To demonstrate not only the difference between scientific/descriptive knowledge and metaphysical/prescriptive knowledge, but also the greater degree of both accessibility and authority in the latter, consider the following:
There are scientific experiments which everyone knows (accessibility: tick) without question (authority: tick) simply should not (prescriptive: tick) be performed ((and there honestly is no need for me to give examples of such experiments)).
EDIT: lest it need to be said, the previous post makes no claim, of course, for human omniscience in any area.
Just watched The Changeling with my wife (‘endured’ would be the term she’d use!), and really enjoyed it. There are some real gut-wrenching moments in there, which I won’t elaborate on here.
One thing I found interesting was the particular (and familiar) feeling of deep satisfaction and relief I (and my wife – and anyone with a pulse) when the ‘code 12’ women were freed from the mental hospital, and when the lawyer offered to defend her pro bono. It’s just that familiar, deep-seated, very human feeling we all get when the right thing is done – when a horrible injustice is righted. The opening scene of Amistad, where the slaves on the slave ship break loose and take over the ship, though violent and bloody, also provoked that same feeling – that kind of fist-pumping ‘yeah!’ feeling. Emotions aren’t infallible, and in terms of epistemology I don’t think any source of knowledge is (reason, logic, etc.); but sometimes they (emotions) can be very, very good conductors of Truth.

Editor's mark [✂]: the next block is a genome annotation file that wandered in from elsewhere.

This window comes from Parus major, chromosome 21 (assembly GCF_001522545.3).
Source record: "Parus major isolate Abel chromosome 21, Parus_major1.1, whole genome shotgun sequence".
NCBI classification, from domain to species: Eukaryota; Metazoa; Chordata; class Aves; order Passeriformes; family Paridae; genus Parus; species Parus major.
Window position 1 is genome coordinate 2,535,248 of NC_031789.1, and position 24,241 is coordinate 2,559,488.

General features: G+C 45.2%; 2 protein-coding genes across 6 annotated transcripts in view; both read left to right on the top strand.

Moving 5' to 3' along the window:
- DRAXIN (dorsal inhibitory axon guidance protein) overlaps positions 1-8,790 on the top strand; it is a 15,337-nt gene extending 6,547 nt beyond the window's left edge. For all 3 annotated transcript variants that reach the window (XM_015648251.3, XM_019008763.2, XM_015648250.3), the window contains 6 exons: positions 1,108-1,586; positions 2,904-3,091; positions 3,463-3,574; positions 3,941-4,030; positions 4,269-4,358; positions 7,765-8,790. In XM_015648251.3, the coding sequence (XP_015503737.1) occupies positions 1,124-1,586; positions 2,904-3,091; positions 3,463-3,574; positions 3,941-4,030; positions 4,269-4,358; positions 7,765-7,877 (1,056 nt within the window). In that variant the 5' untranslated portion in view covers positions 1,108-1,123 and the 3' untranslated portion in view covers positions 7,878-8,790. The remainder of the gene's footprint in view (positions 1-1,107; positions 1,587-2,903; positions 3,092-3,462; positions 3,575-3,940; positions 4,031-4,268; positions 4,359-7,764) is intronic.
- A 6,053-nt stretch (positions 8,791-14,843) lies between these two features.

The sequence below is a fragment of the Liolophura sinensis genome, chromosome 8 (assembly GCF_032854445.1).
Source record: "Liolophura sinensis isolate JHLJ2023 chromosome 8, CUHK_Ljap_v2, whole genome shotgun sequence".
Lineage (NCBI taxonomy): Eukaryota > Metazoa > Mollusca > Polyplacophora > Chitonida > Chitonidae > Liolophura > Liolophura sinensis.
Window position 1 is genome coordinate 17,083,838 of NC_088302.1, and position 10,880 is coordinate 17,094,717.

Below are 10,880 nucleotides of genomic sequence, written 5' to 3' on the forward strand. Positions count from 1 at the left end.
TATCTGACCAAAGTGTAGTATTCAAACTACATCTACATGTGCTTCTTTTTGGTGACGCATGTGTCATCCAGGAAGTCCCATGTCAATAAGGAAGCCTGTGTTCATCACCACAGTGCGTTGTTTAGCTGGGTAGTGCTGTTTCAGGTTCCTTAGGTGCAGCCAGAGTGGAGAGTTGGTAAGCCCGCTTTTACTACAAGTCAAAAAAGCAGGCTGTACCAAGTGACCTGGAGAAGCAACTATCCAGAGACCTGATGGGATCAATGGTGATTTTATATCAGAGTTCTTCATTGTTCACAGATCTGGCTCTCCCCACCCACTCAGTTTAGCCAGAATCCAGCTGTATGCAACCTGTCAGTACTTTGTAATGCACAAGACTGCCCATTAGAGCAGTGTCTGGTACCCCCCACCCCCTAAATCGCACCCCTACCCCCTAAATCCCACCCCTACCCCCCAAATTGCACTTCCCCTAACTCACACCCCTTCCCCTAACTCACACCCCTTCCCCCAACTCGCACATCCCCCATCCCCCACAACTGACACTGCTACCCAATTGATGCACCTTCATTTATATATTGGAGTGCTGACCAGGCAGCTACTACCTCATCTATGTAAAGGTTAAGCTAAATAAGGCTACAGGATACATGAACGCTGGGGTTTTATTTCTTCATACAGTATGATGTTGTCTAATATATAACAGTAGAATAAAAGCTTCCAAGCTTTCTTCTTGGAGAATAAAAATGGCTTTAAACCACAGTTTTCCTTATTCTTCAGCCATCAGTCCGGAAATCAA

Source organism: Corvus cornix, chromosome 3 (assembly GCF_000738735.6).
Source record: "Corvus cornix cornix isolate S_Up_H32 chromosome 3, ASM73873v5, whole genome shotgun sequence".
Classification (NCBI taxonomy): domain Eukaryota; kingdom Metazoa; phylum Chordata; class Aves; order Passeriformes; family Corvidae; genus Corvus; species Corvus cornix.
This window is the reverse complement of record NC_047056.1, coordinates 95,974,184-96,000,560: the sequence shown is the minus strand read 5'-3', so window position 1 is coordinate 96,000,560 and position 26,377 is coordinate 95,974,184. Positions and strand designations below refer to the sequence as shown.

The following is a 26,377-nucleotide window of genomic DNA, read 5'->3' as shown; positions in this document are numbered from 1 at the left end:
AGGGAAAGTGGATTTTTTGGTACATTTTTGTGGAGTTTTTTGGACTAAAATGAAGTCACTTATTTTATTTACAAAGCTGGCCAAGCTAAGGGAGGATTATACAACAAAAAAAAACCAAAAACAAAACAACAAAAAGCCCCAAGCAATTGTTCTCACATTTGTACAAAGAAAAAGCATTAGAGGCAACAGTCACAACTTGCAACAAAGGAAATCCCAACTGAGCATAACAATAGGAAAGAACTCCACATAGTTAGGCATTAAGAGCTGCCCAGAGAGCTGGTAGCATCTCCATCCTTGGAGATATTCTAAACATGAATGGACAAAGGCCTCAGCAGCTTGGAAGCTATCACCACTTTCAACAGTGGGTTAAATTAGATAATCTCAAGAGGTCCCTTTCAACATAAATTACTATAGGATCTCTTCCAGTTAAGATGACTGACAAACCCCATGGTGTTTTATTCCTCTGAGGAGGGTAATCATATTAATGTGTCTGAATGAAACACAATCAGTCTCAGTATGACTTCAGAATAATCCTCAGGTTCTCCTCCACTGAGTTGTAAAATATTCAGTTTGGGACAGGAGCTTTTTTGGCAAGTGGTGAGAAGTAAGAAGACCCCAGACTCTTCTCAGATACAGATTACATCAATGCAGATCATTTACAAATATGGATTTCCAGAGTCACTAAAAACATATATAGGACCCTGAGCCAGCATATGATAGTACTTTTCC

And I love how immediate, every-day, down-to-earth, and universal these kinds of emotions are. No philosophy degrees needed here, no deep pondering or reflection, just deep, gut-level ‘knowing’ that – though we don’t know everything – we know that we know that we know ‘this is right’.